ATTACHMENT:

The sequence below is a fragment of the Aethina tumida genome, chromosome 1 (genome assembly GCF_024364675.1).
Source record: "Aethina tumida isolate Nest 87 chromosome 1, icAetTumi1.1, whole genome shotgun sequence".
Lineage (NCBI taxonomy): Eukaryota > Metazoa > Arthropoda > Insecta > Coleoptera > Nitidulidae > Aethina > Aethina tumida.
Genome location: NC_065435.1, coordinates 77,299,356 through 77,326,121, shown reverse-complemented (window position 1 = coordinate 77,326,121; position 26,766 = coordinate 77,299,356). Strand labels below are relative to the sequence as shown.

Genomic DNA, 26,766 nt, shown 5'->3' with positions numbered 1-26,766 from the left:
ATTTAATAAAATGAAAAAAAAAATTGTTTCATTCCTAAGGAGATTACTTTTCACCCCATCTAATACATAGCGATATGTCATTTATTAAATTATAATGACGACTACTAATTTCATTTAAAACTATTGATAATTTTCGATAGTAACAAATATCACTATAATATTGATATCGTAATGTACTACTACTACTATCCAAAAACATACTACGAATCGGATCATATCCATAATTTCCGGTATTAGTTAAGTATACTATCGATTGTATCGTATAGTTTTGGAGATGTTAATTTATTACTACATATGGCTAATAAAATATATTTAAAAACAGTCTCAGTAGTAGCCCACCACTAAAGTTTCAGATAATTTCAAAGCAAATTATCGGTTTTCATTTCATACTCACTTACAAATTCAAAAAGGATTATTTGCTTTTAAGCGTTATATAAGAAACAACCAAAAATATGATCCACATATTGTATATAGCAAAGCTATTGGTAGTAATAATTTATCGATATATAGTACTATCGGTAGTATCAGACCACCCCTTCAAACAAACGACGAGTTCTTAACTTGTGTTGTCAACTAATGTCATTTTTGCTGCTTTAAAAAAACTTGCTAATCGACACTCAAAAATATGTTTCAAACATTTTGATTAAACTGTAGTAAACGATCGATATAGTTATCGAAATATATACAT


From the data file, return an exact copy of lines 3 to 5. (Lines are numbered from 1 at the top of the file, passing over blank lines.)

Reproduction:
Lineage (NCBI taxonomy): Eukaryota > Metazoa > Arthropoda > Insecta > Coleoptera > Nitidulidae > Aethina > Aethina tumida.
Genome location: NC_065435.1, coordinates 77,299,356 through 77,326,121, shown reverse-complemented (window position 1 = coordinate 77,326,121; position 26,766 = coordinate 77,299,356). Strand labels below are relative to the sequence as shown.

Genomic DNA, 26,766 nt, shown 5'->3' with positions numbered 1-26,766 from the left: